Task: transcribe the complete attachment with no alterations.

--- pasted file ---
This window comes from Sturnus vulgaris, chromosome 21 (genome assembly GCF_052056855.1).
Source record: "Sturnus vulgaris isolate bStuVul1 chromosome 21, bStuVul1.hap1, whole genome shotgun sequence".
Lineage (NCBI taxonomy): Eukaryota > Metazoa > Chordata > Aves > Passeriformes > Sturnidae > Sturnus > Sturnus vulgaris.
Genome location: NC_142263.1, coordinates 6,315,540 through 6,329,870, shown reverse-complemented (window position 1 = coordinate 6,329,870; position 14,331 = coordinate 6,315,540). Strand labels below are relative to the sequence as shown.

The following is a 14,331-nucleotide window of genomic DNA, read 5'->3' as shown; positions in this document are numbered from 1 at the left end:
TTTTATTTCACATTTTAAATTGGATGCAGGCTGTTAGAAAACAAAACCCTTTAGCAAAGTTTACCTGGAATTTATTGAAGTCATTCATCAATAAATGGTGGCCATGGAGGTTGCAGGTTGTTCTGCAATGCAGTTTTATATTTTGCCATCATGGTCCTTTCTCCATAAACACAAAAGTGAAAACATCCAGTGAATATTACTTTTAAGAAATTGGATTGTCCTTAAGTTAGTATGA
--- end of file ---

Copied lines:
This window comes from Sturnus vulgaris, chromosome 21 (genome assembly GCF_052056855.1).
Source record: "Sturnus vulgaris isolate bStuVul1 chromosome 21, bStuVul1.hap1, whole genome shotgun sequence".
Lineage (NCBI taxonomy): Eukaryota > Metazoa > Chordata > Aves > Passeriformes > Sturnidae > Sturnus > Sturnus vulgaris.
Genome location: NC_142263.1, coordinates 6,315,540 through 6,329,870, shown reverse-complemented (window position 1 = coordinate 6,329,870; position 14,331 = coordinate 6,315,540). Strand labels below are relative to the sequence as shown.

The following is a 14,331-nucleotide window of genomic DNA, read 5'->3' as shown; positions in this document are numbered from 1 at the left end:
TTTTATTTCACATTTTAAATTGGATGCAGGCTGTTAGAAAACAAAACCCTTTAGCAAAGTTTACCTGGAATTTATTGAAGTCATTCATCAATAAATGGTGGCCATGGAGGTTGCAGGTTGTTCTGCAATGCAGTTTTATATTTTGCCATCATGGTCCTTTCTCCATAAACACAAAAGTGAAAACATCCAGTGAATATTACTTTTAAGAAATTGGATTGTCCTTAAGTTAGTATGA